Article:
Though, to be honest, I have to confess I’m a little confused by the Oracle bug system. On the second bug above it says ‘Closed, Will not Fix’ but at the same time under ‘Evaluation’ it says three new flags have been introduced so has the issue been fixed or not? I also noticed another bug which looked interesting: bug 7071826 – UUID.randomUUID() race condition. ID generation is a very critical function of any environment and if there was a race condition it could potentially be a serious and widespread issue but I noticed that in that bug there was no description of the problem; merely pointers to comments elsewhere but where? Where are those comments being held? Help me out if you know.
On a related note JDK7u6 introduces JDK and JRE support for Mac OS X!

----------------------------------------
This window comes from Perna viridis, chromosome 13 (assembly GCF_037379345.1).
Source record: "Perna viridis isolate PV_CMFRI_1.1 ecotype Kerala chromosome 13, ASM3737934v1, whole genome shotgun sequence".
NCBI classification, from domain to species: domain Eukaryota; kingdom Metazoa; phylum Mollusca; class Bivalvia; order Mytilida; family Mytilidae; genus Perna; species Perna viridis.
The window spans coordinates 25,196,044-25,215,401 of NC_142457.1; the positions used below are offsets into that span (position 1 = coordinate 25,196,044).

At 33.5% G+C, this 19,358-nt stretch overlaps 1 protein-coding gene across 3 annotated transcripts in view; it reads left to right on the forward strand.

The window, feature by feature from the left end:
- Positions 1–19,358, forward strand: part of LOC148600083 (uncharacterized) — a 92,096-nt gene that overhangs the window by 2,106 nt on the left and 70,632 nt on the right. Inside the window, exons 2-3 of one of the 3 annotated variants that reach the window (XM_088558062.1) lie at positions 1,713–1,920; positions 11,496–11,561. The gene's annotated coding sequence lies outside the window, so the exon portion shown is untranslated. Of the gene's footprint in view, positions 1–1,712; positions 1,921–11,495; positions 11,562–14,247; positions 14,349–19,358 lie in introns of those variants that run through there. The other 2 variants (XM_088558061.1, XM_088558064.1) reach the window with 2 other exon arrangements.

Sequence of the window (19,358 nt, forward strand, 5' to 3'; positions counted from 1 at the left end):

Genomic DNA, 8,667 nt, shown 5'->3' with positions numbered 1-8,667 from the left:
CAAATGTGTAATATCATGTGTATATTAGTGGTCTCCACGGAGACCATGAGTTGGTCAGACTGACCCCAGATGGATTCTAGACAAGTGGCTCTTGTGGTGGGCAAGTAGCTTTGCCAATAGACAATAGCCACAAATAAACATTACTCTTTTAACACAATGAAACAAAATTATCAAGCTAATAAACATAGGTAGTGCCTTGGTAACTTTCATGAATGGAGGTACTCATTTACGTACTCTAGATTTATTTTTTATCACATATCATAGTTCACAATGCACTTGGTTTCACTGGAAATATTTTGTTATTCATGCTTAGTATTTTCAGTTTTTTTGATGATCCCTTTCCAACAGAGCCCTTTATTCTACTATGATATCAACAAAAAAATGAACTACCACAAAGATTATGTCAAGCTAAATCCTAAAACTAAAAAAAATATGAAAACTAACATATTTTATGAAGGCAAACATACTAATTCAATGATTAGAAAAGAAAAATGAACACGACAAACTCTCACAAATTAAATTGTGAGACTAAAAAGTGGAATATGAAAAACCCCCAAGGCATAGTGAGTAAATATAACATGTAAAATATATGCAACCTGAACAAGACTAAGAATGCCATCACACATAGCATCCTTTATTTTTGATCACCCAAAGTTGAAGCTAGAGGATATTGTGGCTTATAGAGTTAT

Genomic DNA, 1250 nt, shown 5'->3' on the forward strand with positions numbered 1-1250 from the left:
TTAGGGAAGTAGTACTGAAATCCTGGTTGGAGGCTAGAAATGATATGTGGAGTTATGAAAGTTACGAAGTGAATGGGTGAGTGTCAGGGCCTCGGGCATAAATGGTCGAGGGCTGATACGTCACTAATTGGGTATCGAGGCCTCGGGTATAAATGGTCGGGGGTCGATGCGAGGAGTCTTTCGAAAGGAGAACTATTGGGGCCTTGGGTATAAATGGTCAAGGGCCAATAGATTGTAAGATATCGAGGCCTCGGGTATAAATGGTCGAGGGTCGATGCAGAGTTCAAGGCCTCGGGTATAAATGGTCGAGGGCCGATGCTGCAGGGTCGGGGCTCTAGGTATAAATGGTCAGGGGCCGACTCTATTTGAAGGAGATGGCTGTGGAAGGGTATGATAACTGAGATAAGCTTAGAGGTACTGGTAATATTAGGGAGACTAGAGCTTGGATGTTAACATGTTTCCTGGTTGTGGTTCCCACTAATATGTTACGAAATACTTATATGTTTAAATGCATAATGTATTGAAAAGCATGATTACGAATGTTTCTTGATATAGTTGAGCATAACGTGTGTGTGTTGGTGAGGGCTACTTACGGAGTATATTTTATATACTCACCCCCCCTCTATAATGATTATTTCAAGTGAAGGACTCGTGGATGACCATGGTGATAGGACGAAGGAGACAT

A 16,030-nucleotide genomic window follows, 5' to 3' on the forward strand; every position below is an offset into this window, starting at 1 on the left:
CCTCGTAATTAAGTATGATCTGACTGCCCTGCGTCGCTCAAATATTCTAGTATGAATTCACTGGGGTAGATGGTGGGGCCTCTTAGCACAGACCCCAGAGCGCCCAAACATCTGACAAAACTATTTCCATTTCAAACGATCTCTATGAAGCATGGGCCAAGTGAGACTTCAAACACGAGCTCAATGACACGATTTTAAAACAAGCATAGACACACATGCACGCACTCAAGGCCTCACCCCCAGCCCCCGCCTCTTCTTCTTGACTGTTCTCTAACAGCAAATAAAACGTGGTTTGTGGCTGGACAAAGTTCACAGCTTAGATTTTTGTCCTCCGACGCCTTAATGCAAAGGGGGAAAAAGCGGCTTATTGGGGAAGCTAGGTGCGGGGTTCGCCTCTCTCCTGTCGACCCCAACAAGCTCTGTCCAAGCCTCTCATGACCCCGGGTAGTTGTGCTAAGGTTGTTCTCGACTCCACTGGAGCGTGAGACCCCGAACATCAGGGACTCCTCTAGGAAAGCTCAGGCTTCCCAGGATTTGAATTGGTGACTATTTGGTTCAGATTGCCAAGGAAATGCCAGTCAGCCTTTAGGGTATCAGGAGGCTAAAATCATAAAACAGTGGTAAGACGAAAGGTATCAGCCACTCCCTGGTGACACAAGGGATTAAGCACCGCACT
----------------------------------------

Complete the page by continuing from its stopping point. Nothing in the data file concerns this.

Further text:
The 7u1 release fixes six bugs of which two appear to be loop related (1,2). The bug with loop predication was the one that originally tainted the release of Java 7 as you might remember. If I was working for a startup or running my own company I’d move to 7u1 straight away but in a bank that’ll never happen. Still, at least, I’ve managed to persuade them to move to 1.6.0_25 due to a critical CMS fragmentation bug afflicting 1.6.0_23. 🙁
The 6u29 release appears to have skipped a build number which is justified in the release notes. This one has two bug fixes worthy of mention out of a total of five – one is where ‘java.net.InterfaceAddress’s equals method may throw NPE’ (odd) and the other is where there is a ‘Memory leak of java.lang.ref.WeakReference objects’ (how ironic!).